Jack, Joy and Mimi lived here.



Honey and Zed like to take different walks each day.

We usually walk twice a day and I like to walk around my area so I change things a bit by taking slightly different routes in the morning and in the afternoon.

On rainy days [which we have not had a lot of this winter] we go to one of the town shopping centres and walk around under the verandahs and that way we only get slightly wet.


The photo above is from our morning walks.

We head up the hill towards Sherbrooke Forrest and hang a left a couple of streets up before it gets too steep [you try walking up a one in four incline first thing in the day!]

This street takes us to one of two ways but we usually choose to go left again down an excellent laneway, past a small creek which feeds into ours and then back up towards the highway, either taking the long or the short way home.


The photo above shows a house just before we get to that laneway I spoke of, and just before this house is a cedar clad cottage set well back from the road with a small creek [which only runs when it rains] running through the front yard.


Jack lives there.

Or at least he used to.

Jack [who’s real name is Mimi] belonged to Joy, and Joy is [was] a little old lady who used a walking stick to get painfully around.

My two would always look out for Jack [because she is a Jack Russell terrier] who was always off lead. She would zoom past us like a fighter plane and my two loved it.

I talked with Joy a few times and she always asked me the same question, “What kind of dogs are they?”. And I always answered the same way, “Shitzu Maltese”. We would talk about dogs and the weather and we would head off to complete our walks.

It seemed to me that Joy might soon get to the point where she found it difficult to walk Jack/Mimi so I gave her my card and said that I would be happy to take Jack/Mimi with us for a walk any time she liked.

She smiled but she never did ask.


Last summer her house caught fire. The local brigade put it out before it did too much damage but I guess it was too much for her family because I never saw Jack/Mimi or Joy again.

My guess is that her family thought that she could not look after herself any more and put her in a home.


It’s a good seven months later and yesterday a FOR SALE sign went up on the house.

I don’t know if Joy is still alive or not [her neighbours are not sure what happened to her], but in a way I hope she isn’t. After living in this amazing environment all her life and then being stuck in ‘one of those places’ I think I would prefer to be dead.

With a bit of luck Jack/Mimi found a new home but wherever he is I’ll bet he would rather be with this fiesty old lady who took him for a walk every day, even though it hurt, and let her zoom past the local ‘fluff balls’.

God speed Joy and God speed Mimi and thank you for being a part of our world.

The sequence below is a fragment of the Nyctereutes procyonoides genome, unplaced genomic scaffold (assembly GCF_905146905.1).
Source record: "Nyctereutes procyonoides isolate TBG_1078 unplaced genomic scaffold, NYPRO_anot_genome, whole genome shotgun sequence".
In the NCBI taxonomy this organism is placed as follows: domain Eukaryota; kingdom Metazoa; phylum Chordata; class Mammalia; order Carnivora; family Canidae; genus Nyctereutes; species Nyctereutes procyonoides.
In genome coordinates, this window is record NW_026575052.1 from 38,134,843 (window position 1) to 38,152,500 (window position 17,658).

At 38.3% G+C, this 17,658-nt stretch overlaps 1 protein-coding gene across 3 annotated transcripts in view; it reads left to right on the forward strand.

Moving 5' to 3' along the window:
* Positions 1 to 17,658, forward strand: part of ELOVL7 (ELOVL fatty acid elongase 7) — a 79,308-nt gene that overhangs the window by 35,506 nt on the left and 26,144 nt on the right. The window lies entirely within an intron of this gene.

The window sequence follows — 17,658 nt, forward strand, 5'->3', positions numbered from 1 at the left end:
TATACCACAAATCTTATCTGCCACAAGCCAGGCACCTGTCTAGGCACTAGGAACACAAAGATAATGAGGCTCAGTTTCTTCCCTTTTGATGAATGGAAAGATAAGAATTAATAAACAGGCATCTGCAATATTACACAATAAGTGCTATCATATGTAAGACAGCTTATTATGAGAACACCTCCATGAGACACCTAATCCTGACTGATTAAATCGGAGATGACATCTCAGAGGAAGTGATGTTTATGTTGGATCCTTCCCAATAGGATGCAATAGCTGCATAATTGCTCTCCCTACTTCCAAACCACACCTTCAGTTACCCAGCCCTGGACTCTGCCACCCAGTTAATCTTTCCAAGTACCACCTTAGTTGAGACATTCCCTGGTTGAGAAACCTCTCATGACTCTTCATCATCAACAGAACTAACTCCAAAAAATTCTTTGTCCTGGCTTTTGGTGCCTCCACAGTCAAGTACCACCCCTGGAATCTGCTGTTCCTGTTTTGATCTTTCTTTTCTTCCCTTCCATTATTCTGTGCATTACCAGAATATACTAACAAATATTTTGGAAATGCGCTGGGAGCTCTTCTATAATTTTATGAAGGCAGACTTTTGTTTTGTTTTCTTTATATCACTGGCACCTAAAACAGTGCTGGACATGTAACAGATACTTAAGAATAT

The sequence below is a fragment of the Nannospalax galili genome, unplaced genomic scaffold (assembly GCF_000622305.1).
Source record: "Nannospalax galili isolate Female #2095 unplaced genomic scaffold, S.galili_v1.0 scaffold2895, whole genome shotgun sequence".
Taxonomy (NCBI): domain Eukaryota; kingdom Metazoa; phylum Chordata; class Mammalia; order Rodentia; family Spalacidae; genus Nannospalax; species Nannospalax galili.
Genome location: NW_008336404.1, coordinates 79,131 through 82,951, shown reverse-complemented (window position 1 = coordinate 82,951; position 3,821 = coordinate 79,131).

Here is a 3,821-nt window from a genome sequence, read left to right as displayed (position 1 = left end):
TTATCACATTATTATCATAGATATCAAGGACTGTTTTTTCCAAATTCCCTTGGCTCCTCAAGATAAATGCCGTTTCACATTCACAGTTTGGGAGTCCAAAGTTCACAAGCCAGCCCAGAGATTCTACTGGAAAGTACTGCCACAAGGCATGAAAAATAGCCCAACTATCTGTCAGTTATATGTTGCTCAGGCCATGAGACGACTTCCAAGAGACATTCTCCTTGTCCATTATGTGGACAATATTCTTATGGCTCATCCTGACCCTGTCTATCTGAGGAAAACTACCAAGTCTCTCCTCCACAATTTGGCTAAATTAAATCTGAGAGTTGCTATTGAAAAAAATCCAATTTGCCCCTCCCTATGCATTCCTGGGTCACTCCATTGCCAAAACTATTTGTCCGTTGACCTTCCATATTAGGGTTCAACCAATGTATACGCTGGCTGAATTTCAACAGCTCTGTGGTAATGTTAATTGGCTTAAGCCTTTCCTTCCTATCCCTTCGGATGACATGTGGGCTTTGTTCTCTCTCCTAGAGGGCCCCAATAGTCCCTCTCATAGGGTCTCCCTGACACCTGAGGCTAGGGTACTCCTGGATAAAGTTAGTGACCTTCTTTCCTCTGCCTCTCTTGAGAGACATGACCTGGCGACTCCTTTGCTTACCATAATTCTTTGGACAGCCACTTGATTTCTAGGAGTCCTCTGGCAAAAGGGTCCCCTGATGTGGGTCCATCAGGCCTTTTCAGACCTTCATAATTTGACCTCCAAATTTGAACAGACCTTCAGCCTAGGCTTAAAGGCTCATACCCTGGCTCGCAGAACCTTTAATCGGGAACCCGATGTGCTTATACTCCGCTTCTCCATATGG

Terry, Honey and Zed.



24 thoughts on “Jack, Joy and Mimi lived here.

  1. I hope she didn’t get put in a home either.

    I know some people are happy in assisted living or nursing homes, but my Mother (who worked in several in her younger days) found them soul less and depressing. I’m so glad my Mother who was totally dependent on my Father and her walking frame, was able to live at home until she passed away last year aged 88.

    My Father is totally independent and still drives. I hope he too remains independent.


    • I had the soul destroying job of trying to choose a nursing home for my mum. She was 84 at the time and had pretty much given up on life having lost my dad some 13 years earlier. She died before a spot came up for her……. and I’m very pleased that she did.
      Thanks for your comments and I hope your dad hangs in there…….. and good on your mum for staying ‘independent’.


  2. The way some lives run out of petrol and then momentum and slow to a halt is usually heart breaking. Those urgent running legs we had in our youths and lack of care and pain seem so removed from those which move stiffly at miserable pace between one chore and another. We live in a society, in the west, where the sense of being isolated has been examined more ruthlessly than ever before. It is never pretty to witness. Moving post.


  3. Good to hear you take the dogs out every day for nice, long walks. We see so many people who let their dogs go in front/back yards or only in the near vicinity of their homes. Dogs are meant to be active, not confined to small areas.

    Reading the last part of your post makes me think how we take simple things for granted, like being able to live in our homes and *choose* how we spend our days. It would probably suck the life out of me if those simple things were taken away from me too…


    • Thank you very much for your comments.
      As for the doggies……. yes, every day. Most people don’t understand how important it is that dogs are allowed to ‘travel’. Humans talk about ‘going for a walk’ but for dogs it is much more important. A big back yard might be good but it does not satisfy their NEED to travel.

      I agree with your observation about the ‘simple things’. And I also agree that losing that independence would be a soul destroying thing for me probably requiring a 9mm solution.
      Just kidding but not kidding about the effect……….. not looking forward to loosing that independence.

      Thank you very much for taking the time to comment….. it’s very much appreciated.


  4. Pingback: Sunday Quote: A Simple Life! | A Second of Life in Greece

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